A program that inspires child care providers to serve up healthful meals and snacks as well as positive role modeling and education for children is getting rave reviews.
In 2013, the RECIPE for Growing Healthy Children program, an effort between Purdue Extension and the Indiana Department of Education, received the Purdue Cooperative Extension Specialists Association's top award, the Hancook Award for excellence in programs for families. It's named for the late Ann Hancook, a former Purdue Extension program leader.
The winning program trains child care food preparers on planning and preparing meals and snacks that comply with the Dietary Guidelines for Americans.
"In just a few short years this program has shown improvement in the mealtime environment of children participating in child care programs," Angela Abbott, program leader and assistant director of Health and Human Sciences Extension, wrote in a letter supporting the nomination of the team for the award. "This program is an important part of Purdue Extension's focus to deliver comprehensive, community-based health and nutrition programs."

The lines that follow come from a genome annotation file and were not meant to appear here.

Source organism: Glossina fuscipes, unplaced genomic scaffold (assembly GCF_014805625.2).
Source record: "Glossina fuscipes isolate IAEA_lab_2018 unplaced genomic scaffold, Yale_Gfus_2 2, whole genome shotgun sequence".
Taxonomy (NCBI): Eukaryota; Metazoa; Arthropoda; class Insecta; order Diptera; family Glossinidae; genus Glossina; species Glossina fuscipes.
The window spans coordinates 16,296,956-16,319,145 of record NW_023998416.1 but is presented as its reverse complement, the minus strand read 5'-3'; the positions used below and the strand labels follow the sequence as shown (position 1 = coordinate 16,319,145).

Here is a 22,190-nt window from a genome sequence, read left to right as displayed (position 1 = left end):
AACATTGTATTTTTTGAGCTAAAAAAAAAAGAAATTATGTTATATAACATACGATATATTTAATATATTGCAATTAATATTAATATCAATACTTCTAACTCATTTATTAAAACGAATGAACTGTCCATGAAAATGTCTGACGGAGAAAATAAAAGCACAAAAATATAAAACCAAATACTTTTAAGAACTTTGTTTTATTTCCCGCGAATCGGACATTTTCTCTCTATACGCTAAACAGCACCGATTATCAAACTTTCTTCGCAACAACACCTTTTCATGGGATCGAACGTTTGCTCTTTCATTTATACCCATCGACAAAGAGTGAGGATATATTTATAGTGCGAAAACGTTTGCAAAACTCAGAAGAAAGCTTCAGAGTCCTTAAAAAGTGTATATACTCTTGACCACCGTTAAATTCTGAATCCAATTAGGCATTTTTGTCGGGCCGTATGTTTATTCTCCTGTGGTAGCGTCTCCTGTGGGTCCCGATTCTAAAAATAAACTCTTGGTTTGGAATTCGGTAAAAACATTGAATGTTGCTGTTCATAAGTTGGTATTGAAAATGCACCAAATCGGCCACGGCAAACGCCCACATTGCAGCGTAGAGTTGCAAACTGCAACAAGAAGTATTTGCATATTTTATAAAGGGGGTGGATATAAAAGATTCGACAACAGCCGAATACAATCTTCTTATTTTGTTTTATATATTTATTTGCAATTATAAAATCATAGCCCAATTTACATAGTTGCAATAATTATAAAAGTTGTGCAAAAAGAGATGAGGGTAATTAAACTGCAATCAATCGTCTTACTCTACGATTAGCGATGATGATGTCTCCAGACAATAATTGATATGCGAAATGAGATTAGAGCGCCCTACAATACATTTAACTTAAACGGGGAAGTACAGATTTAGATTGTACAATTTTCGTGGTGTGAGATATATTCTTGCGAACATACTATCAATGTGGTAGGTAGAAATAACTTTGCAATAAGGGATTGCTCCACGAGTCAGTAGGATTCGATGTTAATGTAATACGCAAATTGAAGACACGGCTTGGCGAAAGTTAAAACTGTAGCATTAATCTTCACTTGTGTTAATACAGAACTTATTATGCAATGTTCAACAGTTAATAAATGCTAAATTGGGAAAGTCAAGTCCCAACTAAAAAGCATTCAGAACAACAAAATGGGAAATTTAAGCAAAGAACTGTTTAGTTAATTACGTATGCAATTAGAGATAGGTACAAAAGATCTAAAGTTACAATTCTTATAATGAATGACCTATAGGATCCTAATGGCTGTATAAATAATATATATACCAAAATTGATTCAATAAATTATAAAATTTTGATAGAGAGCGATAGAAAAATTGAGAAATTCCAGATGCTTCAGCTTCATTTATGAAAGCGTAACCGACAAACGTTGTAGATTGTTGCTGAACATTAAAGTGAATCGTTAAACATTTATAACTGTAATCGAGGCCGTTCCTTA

Iris Hughes, a child care provider in Shelbyville, Indiana, is glad she attended RECIPE. Licensed for 18 years, Hughes runs a preschool and child care program in her home from 5 a.m. to 5:30 p.m. every weekday.
"I've taken a lot of nutrition classes over the years, and I really thought this was one of the most beneficial programs I've ever attended," Hughes says. "It was nice because we were able to see the food prepared and hear the different methods of how to prepare it. We also were able to sample the meals and participate in the preparation. I used a three-ring binder for the recipes and still use them regularly."
RECIPE stands for the program's six workshop sections: Role models for children; an Environment that encourages healthy behaviors; Creating nutritious meals and snacks; Involving children in food and fun; Partnering with parents; and Enjoying eating together.
Sponsors are the Indiana Extension Educators Association, Purdue University Cooperative Extension Specialists Association and the Alpha Lambda chapter of Epsilon Sigma Phi, the Extension honor society.
Hughes laughs a little, noting one nutritional strategy she learned from RECIPE — a peanut butter and honey dip with fresh vegetables and fruits. "I have children eating things like radishes!" she says. "If it's dipped in peanut butter and honey, they'll eat almost anything!"